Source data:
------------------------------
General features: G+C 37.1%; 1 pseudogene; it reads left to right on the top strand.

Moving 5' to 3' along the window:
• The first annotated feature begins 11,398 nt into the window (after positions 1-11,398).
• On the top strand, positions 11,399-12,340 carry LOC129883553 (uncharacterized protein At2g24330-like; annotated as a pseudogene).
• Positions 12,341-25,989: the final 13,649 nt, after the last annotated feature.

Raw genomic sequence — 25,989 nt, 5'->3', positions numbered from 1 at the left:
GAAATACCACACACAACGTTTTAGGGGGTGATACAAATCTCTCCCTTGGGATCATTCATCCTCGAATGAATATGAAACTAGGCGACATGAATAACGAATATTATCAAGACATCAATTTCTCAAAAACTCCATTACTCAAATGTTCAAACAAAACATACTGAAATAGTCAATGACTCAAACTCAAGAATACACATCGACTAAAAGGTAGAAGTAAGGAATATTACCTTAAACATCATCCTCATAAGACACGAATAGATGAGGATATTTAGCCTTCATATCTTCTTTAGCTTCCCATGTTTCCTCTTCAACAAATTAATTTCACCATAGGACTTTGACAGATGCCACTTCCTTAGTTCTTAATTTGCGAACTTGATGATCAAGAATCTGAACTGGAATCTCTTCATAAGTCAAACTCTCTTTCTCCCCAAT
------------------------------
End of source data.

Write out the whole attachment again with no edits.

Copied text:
General features: G+C 37.1%; 1 pseudogene; it reads left to right on the top strand.

Moving 5' to 3' along the window:
• The first annotated feature begins 11,398 nt into the window (after positions 1-11,398).
• On the top strand, positions 11,399-12,340 carry LOC129883553 (uncharacterized protein At2g24330-like; annotated as a pseudogene).
• Positions 12,341-25,989: the final 13,649 nt, after the last annotated feature.

Raw genomic sequence — 25,989 nt, 5'->3', positions numbered from 1 at the left:
GAAATACCACACACAACGTTTTAGGGGGTGATACAAATCTCTCCCTTGGGATCATTCATCCTCGAATGAATATGAAACTAGGCGACATGAATAACGAATATTATCAAGACATCAATTTCTCAAAAACTCCATTACTCAAATGTTCAAACAAAACATACTGAAATAGTCAATGACTCAAACTCAAGAATACACATCGACTAAAAGGTAGAAGTAAGGAATATTACCTTAAACATCATCCTCATAAGACACGAATAGATGAGGATATTTAGCCTTCATATCTTCTTTAGCTTCCCATGTTTCCTCTTCAACAAATTAATTTCACCATAGGACTTTGACAGATGCCACTTCCTTAGTTCTTAATTTGCGAACTTGATGATCAAGAATCTGAACTGGAATCTCTTCATAAGTCAAACTCTCTTTCTCCCCAAT